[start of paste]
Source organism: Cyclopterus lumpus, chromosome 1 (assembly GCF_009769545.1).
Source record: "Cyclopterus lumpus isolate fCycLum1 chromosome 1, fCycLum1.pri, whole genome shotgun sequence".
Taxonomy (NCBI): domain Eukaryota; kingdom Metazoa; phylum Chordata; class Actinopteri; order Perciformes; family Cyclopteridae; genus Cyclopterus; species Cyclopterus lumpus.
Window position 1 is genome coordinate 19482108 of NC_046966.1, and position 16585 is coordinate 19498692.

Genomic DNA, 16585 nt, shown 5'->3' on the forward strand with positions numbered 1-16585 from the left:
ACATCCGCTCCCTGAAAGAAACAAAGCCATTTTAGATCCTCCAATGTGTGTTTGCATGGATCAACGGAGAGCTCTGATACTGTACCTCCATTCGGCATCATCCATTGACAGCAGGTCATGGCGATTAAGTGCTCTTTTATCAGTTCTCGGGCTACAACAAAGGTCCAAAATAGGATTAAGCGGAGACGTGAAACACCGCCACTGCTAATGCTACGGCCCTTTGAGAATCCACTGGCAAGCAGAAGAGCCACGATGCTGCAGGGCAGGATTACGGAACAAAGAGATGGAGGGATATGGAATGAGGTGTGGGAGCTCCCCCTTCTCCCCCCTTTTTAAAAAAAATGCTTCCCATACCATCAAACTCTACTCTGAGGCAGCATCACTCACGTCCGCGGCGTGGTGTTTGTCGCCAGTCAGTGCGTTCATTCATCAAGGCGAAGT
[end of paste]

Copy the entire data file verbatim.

Source organism: Cyclopterus lumpus, chromosome 1 (assembly GCF_009769545.1).
Source record: "Cyclopterus lumpus isolate fCycLum1 chromosome 1, fCycLum1.pri, whole genome shotgun sequence".
Taxonomy (NCBI): domain Eukaryota; kingdom Metazoa; phylum Chordata; class Actinopteri; order Perciformes; family Cyclopteridae; genus Cyclopterus; species Cyclopterus lumpus.
Window position 1 is genome coordinate 19482108 of NC_046966.1, and position 16585 is coordinate 19498692.

Genomic DNA, 16585 nt, shown 5'->3' on the forward strand with positions numbered 1-16585 from the left:
ACATCCGCTCCCTGAAAGAAACAAAGCCATTTTAGATCCTCCAATGTGTGTTTGCATGGATCAACGGAGAGCTCTGATACTGTACCTCCATTCGGCATCATCCATTGACAGCAGGTCATGGCGATTAAGTGCTCTTTTATCAGTTCTCGGGCTACAACAAAGGTCCAAAATAGGATTAAGCGGAGACGTGAAACACCGCCACTGCTAATGCTACGGCCCTTTGAGAATCCACTGGCAAGCAGAAGAGCCACGATGCTGCAGGGCAGGATTACGGAACAAAGAGATGGAGGGATATGGAATGAGGTGTGGGAGCTCCCCCTTCTCCCCCCTTTTTAAAAAAAATGCTTCCCATACCATCAAACTCTACTCTGAGGCAGCATCACTCACGTCCGCGGCGTGGTGTTTGTCGCCAGTCAGTGCGTTCATTCATCAAGGCGAAGT